Taking time out when under pressure is difficult in any situation, but managers of voluntary organisations are struggling to balance rising demand for services and squeezed income – when do they have the time to step away to think about the bigger picture?
One voluntary sector delegate to The Cranfield Trust’s roundtable discussions (9 May, Gateshead) likened his situation to a ‘hamster on a wheel - the CEO is doing the purchase ledger, petty cash, HR issues as well as the day job’. The discussions covered exchange of skills between the voluntary and commercial sectors, what works, what helps, and what practical steps those present – representatives of the voluntary, commercial and public sectors in the North East – can take to increase the number of organisations working together. Recent research from the Northern Rock Foundation shows that only 10% of voluntary organisations currently take up expert advice from businesses, at The Cranfield Trust we feel there’s potential for much more exchange.
In the discussions it was noticeable that the focus of charity delegates was on functional skills – finance, marketing, HR – to address immediate needs, while that of commercial sector participants was more on strategic planning, building skills in the voluntary sector, and developing confidence. Sharing skills can help with both today’s problems and in the longer term – as Alison Forbes from Music in Hospitals explained in her presentation, but it’s a challenge for stretched managers to take time and put a strategic plan in place, though vital to support their organisations. Cranfield Trust NE Project Manager, George Gibbons, said ‘The Cranfield Trust can help with short term skills issues by providing people with particular expertise in, for example, HR, but we find that our strategic projects are really valuable in helping organisations become more sustainable.’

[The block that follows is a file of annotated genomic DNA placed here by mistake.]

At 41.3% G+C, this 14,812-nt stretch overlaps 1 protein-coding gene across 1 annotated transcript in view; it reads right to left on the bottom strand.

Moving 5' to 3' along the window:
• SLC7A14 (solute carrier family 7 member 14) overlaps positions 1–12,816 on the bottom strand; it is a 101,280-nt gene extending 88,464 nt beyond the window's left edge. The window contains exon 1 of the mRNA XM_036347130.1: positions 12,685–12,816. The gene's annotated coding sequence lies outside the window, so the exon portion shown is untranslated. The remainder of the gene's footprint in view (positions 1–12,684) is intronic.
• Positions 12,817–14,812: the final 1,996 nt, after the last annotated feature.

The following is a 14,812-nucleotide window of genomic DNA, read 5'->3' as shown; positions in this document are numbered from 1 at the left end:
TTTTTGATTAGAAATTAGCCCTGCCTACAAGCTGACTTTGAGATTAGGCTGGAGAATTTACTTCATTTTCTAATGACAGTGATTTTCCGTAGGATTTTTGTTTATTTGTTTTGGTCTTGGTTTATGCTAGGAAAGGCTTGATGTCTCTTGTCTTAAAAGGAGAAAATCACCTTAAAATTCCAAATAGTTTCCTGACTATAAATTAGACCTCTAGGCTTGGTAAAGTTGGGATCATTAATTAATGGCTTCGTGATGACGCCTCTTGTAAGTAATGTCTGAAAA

A strong thread running through all the discussions was the community of interest between all sectors – and how working together is about supporting and strengthening our own communities, where we live and work, and feedback from delegates from all sectors was that there was a tremendous interest in and willingness to work together.
The sense of shared community was highlighted in the keynote speeches from Sir Peter Vardy, whose success in business has been followed by an equally innovative approach to philanthropy, and Lyn Cole, England Director of Grantmaking for Big Lottery Fund, who outlined the Fund’s ‘People in the Lead’ strategy – focusing on the expertise of voluntary and community organisations in specifying their funding requirements.
HRH The Princess Royal, Patron of The Cranfield Trust, drew the session to a close with observations from her wide experience of the voluntary sector, and emphasised the value of a ‘critical friend’.
We’d like to thank Sir Peter Vardy and Lyn Cole for speaking and focusing our discussions, HMS Calliope for hosting the event, Get Film (www.getfilm.co.uk) for making the video, Food Nation for catering (www.foodnation.org) and all those who were part of the conversation.
"Being part of this event we felt that our voice was being heard. Our experience and understanding of some of the difficulties people face and their resilience in overcoming them to be part of the community was added to a collective knowledge. It is also important for us, as a charity, to recognise that there is network of support and to accept this offer so that we can achieve the best service making sure the people we support lead better and healthier lives". Yvonne Hartnett - The Comfrey Project